IMO, this isn't the case.  You can't remember everything.  Many things I've done professionally in my career I haven't done from memory.  Significant portions of programming knowledge came from books.  When I needed a piece of information I developed a mental index of where to look in my mountains of books for specific answers.  In fact, I distinctly remember having to go to my Perl book to look up "What's the perl equivalent of break & continue" in the past because I couldn't remember it then.

Eventually that mental index simply turned into Google.  Various blogs, technical documentation, and StackOverflow have turned into the books on my shelf.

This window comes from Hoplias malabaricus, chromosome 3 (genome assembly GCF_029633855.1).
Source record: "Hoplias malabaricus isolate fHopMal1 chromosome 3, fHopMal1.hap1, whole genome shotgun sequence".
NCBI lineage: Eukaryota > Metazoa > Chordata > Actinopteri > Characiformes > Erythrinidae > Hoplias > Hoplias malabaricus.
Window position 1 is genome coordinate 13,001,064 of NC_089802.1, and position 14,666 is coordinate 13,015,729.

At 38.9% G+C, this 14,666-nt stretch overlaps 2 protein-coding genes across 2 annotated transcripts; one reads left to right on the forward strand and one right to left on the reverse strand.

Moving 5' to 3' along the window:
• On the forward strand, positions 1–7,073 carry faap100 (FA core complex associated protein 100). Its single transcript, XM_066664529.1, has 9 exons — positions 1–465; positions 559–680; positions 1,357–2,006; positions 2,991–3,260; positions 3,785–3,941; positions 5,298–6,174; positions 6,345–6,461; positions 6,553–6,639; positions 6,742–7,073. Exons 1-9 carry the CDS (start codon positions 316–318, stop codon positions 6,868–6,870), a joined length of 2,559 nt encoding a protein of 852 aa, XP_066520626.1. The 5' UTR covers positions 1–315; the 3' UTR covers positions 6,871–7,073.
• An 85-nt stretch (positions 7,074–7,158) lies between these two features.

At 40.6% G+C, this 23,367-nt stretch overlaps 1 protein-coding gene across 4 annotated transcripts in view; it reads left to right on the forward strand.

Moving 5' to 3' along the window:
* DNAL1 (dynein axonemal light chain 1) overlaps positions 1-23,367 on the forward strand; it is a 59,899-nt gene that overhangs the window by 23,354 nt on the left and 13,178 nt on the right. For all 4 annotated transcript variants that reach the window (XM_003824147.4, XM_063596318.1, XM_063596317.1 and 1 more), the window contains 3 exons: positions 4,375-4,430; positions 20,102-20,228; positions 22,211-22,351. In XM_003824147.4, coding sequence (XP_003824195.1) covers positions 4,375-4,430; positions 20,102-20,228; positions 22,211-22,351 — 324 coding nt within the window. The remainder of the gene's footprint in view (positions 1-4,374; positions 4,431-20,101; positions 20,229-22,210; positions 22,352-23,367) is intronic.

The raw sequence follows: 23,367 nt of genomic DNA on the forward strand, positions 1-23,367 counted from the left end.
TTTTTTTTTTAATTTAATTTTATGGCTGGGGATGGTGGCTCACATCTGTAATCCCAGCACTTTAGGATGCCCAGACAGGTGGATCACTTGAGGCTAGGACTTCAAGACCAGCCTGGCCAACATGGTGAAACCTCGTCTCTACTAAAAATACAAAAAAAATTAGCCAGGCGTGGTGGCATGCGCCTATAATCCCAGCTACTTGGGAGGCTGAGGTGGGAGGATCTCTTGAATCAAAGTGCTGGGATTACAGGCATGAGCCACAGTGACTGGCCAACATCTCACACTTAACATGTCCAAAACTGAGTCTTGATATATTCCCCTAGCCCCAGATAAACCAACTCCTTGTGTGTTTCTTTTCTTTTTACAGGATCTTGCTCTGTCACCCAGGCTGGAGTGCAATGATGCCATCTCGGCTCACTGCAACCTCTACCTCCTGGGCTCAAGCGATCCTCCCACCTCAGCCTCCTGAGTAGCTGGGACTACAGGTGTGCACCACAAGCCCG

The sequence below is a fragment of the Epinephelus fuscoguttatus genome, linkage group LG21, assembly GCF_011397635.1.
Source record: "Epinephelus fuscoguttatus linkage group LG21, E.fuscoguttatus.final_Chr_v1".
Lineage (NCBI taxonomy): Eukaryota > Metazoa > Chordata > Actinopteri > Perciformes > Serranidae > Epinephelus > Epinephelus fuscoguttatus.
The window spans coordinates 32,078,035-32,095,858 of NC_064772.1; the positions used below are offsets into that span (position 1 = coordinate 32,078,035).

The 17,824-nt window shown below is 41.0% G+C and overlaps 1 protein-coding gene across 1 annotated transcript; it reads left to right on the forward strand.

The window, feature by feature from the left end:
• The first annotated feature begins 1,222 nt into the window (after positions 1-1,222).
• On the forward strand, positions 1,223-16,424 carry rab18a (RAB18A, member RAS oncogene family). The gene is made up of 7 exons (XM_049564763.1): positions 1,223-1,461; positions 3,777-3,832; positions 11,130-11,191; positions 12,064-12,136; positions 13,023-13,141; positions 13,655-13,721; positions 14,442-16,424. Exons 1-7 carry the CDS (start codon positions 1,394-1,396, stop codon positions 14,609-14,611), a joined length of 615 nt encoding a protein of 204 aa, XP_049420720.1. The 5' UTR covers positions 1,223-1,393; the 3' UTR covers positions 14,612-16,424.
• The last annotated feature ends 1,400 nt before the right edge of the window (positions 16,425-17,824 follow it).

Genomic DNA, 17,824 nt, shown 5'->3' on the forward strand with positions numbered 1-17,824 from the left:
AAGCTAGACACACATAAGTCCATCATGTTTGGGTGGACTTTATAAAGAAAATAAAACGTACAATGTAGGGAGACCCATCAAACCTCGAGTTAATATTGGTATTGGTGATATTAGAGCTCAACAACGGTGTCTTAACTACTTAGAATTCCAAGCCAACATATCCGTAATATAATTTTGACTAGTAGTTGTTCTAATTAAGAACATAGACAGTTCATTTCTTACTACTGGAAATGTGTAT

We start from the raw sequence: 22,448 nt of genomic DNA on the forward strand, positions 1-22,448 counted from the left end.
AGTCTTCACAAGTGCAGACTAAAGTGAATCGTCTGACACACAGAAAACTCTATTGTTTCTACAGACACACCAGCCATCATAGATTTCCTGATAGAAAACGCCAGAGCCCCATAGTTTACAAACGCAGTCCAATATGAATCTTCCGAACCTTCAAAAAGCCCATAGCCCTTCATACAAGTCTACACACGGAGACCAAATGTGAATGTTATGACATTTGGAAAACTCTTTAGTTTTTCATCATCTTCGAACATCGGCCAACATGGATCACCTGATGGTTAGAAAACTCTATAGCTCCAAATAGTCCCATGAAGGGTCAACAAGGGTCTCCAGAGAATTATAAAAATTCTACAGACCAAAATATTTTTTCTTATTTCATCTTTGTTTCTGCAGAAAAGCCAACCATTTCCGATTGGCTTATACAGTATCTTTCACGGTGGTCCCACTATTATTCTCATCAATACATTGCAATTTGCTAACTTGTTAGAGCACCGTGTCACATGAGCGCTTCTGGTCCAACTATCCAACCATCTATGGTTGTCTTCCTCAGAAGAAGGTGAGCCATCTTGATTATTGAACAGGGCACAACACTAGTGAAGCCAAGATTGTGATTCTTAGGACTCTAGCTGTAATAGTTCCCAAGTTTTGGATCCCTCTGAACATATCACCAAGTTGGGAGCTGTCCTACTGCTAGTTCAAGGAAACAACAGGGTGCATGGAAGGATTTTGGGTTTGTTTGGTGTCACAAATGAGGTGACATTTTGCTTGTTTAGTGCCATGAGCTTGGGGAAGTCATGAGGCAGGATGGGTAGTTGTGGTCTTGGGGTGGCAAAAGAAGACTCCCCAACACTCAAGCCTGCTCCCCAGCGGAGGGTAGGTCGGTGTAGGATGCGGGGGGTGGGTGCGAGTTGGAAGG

So I do not believe there isn't inherently anything wrong with Googling various answers and it doesn't make you any less smart.

But ...

Using Google to recall syntax nuances is one thing.  I think there is a mental line one crosses to begin to wonder, "Am I really Googling too much?"  At some point are you barely even programing?

I like to think of a recent project I worked on called Magpie.

Originally, I had more grandiose Big Data goals related to Big Data on HPC.  But as things sometimes go, a far more humble solution using just Bash scripts was found to be just as much, if not more, useful than many of the original project ideas.

These Bash scripts were initially hacked up because they were meant to be "support" for my actual work.  When we determined that the support-ish Bash scripts were what people found to be the most useful product of the work, did we turn it into a more polished product.